Takeover deal for Peterhead-based Waves Radio is off

A takeover of Peterhead-based Waves Radio has been scrapped – despite the prospective new owners running the station for the best part of two months.

By Kevin McRoberts
Tuesday, 7th September 2021, 8:57 am
Updated Tuesday, 7th September 2021, 8:57 am
There's been a change on the airwaves, with Peterhead-based Waves Radio reverting back to its previous format following the collapse of a deal to sell the station to a local consortium.
There's been a change on the airwaves, with Peterhead-based Waves Radio reverting back to its previous format following the collapse of a deal to sell the station to a local consortium.

Waves Radio, which broadcasts on 101.2FM in the North East of Scotland, had been run in recent weeks by a consortium of local people ahead of the legal paperwork being completed.

But Waves Radio owner Kenny King, whose real name is Norman Spence, has now taken back control and the deal is off.

Graham Barron, one of the members of the consortium, which also included Bob and Janice Forrest, and Karen Day, said they felt “betrayed and let down”.

Kenny has responded by saying there are two sides to every story, but that Waves Radio would be making no further comment on the matter.

Graham explained that back at the start of this year, discussions had taken place with Kenny who had been looking to retire.

The consortium agreed to take on Waves and run it as a non-profit CIC company, ploughing any profits the station did make into good causes locally.

Graham said the deal was due to go through in July, but it didn’t happen.

“We had people in place to take over certain presenting roles, and we had new station imaging and new jingles to radically change the sound and modernise the station, bringing it up to date,” he said.

“Because it was taking so long, we agreed to run the station on Kenny’s behalf. He would take a back seat and let us take control of the station.

“Basically we would run the business for him on a free of charge basis until such time as we got the paperwork signed.”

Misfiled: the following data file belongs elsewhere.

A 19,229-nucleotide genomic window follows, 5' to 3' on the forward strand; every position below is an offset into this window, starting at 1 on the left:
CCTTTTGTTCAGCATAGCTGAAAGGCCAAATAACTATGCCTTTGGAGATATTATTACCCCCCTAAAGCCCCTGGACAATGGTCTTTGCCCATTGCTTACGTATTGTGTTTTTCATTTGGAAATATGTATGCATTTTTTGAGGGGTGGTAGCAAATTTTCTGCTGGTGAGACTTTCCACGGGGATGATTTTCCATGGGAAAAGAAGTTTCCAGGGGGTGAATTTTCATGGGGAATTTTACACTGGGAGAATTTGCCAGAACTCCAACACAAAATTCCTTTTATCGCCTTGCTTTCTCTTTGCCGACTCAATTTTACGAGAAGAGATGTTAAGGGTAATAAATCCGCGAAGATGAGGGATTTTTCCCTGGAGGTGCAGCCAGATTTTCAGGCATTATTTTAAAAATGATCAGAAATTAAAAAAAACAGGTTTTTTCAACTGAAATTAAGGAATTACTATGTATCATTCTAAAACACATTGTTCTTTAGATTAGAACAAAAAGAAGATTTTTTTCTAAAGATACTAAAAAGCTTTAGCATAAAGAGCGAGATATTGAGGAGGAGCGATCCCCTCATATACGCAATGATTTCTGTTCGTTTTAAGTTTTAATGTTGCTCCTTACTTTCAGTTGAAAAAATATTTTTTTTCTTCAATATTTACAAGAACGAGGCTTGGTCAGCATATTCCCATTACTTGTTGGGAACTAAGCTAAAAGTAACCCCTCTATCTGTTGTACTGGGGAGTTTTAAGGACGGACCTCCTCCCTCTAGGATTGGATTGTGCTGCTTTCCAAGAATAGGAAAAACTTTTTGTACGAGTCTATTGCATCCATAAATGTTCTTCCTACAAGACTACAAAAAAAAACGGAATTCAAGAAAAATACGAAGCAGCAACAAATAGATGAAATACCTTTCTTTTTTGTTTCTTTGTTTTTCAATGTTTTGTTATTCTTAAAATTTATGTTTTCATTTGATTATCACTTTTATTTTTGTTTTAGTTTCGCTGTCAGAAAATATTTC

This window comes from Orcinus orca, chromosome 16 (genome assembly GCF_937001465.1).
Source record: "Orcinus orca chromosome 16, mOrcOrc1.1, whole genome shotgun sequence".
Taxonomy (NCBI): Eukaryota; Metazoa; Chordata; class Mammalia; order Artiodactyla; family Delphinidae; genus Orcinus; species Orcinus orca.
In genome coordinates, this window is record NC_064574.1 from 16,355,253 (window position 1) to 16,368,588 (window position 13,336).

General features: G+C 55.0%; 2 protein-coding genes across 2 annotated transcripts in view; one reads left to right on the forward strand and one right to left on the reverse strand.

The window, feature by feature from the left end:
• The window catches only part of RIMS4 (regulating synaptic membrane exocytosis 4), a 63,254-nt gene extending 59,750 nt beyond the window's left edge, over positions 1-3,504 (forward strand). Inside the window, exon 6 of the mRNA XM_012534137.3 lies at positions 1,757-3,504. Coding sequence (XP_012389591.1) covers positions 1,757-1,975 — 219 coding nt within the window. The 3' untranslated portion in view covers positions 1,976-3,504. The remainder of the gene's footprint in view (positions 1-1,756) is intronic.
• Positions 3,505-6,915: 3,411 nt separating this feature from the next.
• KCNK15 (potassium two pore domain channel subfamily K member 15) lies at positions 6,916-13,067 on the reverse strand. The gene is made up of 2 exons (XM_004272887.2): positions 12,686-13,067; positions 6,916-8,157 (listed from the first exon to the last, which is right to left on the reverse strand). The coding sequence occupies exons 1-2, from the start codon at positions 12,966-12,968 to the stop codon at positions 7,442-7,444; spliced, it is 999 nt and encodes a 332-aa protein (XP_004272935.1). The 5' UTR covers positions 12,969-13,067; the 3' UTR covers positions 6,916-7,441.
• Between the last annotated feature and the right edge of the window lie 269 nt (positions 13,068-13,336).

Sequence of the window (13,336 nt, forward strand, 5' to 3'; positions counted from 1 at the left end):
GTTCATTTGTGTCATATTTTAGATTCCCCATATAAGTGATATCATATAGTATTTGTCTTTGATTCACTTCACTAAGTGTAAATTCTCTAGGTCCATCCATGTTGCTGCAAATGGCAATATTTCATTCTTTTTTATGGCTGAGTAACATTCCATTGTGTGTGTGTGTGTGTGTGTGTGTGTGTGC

The consortium continued to run the station for just over seven weeks with the paperwork still not completed.

Graham said a final deadline of Tuesday, August 31, was set for completion, but then the following day, the consortium was informed the deal was off.

“He appeared at the station at 9am and said we had until noon to get out.

"The deal was off, he was taking back the station, all the new stuff we had in place was taken off and he reverted back to the old station.

Graham said they had been inundated with people asking what was going on, and it was “gut-wrenching” to think of all the time and effort they had put into the radio station, only for it all to be called off.

“The saddest thing about it is we had employed new young talent on the understanding this was going to happen, but they are now in a position where they are no longer with the station,” he said.

“We’d got a young team of presenters who were really keen on putting on local radio for the good of the community, and they’ve been totally disheartened by what has happened.”

“For us, we were only going to be volunteering, there was no financial gain for the people who were running it.

"We’d all agreed once the station costs were covered, any profits after that would go to good causes.

“We had investment there – there had been some on new computers, new imaging and new jingles – so it’s really disappointing. We feel really let down.”

Listeners’ reaction

The collapse of the deal to sell Waves Radio has attracted a mixed response, with some people disappointed the new set-up has been scrapped, but many loyal listeners delighted it has gone back to its previous format.

Waves posted a short statement on its Facebook page saying: “A potential sale of Waves Radio has failed to be completed and, consequently, the station remains under the present ownership, therefore reverting to its current and classic hits format.”

Some of the comments that followed expressed disappointment, with one poster preferring the new set-up saying that “the young ones brightened up my day”, while another was straight to the point with “I won't be listening any more”.

Waves’ business model was also questioned by a poster who wrote: “Does 60s music to appeal to many people In 2021? Most certainly not.”

However, there were also many supportive comments, including “Well done Waves team, keep up the good work, I’ll always be listening”, “I’m over the moon it’s back to the old waves – rock on Kenny King” and “long may Kenny King and his team at Waves Radio continue to entertain us”.

One poster wrote: “You have a unique radio station that has survived by sticking to its original aim, there's very few stations like that. The ‘yoof’ have plenty of clones on FM/DAB and online if that's what floats their boat.”

And another reply reads: “The present ownership is doing a great job. W aves doesn't need to change at all, it is different, and that is what is needed, not another formulated radio station. Sail on W aves, we love you and always will.”